It is doubtful that many of the people who evert regular patrons of Pierce's Bowling Alley and Pool Hall on Mill Street during the the 1920's and 30's knew what an illustrious athlete the owner had been before moving to Berwick. Burns Wesley Pierce at the turn of the century had been one of the most famous and gifted competitors in the demanding sport of endurance bicycle racing — one of the most popular spectator sports during the 1890's and early part of the 1900's.

As an amateur rider, Pierce quickly became a fan favourite because of his highly competitive nature and great athletic ability; but, because of restrictions on prize money, many of the best cyclists, including Pierce, formed the professional National Cycling Association in 1896. This new organization quickly gained control of cycle racing in the United States and Burns Pierce became one of the brightest stars in this new professional
circuit. At one time, Pierce held the records for the 100 mile race (both in 1896 and 1899). American records at 1/2 mile,2,3,4,and 5 mile distances and the record for greatest distance covered in one hour. Pierce's greatest athletic feats took place in the endurance categories which held a special fascination for him and his fans. He once won the San Francisco 24 hour race without ever dismounting from the bicycle covering an astounding 467 miles — a record that stood long after his retirement. Pierce's great strength and stamina were legendary which made him a much sought-after racer in the 3- day and 6-day races so popular during the 1890's and early years of the 1900's. In one such individual 6-day race, Pierce fell on the first day and injured a hand but strapped the hand to the handlebars and despite this obvious handicap, completed the race (another 5 days!) covering 1732 miles and finishing sixth. In another 3-day event, Pierce won while covering an amazing 809 miles. Pierce also competed in special time trials in which cyclists paced by a motorized bicycle tried to break time records for particular distances.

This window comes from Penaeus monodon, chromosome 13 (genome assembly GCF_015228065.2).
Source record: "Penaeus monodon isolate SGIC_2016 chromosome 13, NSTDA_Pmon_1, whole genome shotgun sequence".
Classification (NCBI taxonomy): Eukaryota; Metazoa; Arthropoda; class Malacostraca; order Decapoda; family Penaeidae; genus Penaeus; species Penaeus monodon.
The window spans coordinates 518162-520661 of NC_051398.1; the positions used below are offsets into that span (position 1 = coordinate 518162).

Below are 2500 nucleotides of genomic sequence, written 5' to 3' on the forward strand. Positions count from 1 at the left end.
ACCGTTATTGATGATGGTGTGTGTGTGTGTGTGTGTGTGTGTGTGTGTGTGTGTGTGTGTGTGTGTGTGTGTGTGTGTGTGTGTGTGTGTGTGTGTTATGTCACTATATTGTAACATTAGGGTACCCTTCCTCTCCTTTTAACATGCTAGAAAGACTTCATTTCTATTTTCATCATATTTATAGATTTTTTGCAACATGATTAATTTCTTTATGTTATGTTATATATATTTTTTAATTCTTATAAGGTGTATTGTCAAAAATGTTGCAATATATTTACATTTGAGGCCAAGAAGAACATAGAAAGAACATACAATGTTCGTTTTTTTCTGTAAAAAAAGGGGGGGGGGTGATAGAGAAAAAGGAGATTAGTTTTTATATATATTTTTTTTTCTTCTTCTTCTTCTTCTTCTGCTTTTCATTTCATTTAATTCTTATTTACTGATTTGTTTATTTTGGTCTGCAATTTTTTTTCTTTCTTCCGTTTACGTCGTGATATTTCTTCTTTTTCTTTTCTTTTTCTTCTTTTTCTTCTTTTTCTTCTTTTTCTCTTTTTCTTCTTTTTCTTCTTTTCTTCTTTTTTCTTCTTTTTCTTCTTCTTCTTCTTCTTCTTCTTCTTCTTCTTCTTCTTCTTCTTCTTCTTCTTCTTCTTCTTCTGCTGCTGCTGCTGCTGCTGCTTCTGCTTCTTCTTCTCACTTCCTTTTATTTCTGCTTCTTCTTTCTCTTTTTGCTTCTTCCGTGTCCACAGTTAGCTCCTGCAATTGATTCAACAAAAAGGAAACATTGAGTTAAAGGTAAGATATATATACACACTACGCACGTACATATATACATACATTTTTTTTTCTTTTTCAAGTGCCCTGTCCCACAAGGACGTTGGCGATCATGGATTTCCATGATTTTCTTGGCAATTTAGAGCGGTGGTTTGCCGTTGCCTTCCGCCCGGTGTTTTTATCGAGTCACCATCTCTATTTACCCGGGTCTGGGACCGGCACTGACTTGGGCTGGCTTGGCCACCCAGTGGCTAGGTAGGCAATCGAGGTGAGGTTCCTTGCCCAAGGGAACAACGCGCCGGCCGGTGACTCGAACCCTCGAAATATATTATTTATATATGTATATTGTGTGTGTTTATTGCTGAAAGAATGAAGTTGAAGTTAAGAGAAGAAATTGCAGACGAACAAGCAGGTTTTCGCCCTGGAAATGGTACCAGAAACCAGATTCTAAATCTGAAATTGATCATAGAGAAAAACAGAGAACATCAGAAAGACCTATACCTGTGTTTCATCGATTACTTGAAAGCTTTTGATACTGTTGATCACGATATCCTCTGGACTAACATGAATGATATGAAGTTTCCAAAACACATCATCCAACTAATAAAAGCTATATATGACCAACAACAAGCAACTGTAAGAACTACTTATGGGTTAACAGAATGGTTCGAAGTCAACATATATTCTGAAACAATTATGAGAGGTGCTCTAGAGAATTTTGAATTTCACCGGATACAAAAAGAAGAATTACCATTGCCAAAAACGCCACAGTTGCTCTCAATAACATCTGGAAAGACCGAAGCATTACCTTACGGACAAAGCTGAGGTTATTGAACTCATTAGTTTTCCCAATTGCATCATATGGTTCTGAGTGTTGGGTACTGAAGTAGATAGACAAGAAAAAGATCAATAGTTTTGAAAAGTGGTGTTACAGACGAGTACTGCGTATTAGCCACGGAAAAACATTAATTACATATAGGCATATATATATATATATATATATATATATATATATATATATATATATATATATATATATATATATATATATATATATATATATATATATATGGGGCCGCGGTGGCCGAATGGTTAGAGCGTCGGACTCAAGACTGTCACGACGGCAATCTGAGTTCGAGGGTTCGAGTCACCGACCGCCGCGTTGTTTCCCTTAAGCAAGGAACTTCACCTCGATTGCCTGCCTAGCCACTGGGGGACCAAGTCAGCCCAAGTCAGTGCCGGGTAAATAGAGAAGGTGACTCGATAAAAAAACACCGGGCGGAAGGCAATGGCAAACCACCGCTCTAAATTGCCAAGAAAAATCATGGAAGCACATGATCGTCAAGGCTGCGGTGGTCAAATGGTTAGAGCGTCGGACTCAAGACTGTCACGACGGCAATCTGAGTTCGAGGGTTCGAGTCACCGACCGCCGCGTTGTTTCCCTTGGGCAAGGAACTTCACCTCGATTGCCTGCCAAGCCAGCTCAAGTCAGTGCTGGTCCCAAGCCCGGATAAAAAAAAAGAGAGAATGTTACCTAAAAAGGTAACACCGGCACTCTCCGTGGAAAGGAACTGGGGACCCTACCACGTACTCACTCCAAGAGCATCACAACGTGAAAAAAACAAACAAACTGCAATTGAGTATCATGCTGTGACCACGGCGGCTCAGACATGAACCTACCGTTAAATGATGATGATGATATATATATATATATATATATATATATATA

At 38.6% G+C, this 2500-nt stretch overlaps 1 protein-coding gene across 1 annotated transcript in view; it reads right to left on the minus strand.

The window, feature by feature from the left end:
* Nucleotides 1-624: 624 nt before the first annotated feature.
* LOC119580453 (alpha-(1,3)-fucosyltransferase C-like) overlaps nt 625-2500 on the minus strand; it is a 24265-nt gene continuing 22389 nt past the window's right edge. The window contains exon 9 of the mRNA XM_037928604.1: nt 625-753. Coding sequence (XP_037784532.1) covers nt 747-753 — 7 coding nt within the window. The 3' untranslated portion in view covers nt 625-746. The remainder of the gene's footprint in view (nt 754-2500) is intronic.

Pierce's many fans generally agree that his greatest race was the world middle distance championship in 1898. In this race, watched by over 20,000 spectators, Pierce dethroned the reigning world champion, Jimmie "Midget" Michael, by completing the 20 miles in 37 minutes — a time that would still be very respectable today.

Burns Pierce retired from racing in 1905 and moved his family back to Nova
Scotia. In 1923, the Pierce family moved to Berwick where Burns purchased the distinctive red brick house at #107 Foster Street. He opened a popular combination bowling alley/pool hall and tobacco shop on Mill Street, across from the railroad station, which he operated until 1939. He was an avid outdoorsman and was said to be a "star curler" with the Berwick Curling Club. Burns Pierce passed away at his Berwick home in November, 1944 at the age of 76.

Burns W. Pierce's cycling World Records

  • 100 miles in 3 hours, 24 minutes, 5 seconds
  • 1/2 mile in 37 seconds
  • 2 miles in 3 minutes, 9 seconds / 3 miles in 4 minutes, 46 seconds
  • 4 miles in 6 minutes, 23 seconds / 5 miles in 8 minutes, 2 2/5 seconds
  • World middle distance (20 miles/37 minutes) championship, 1898
  • World 25 mile record (amateur) in 1896

Inducted June 2001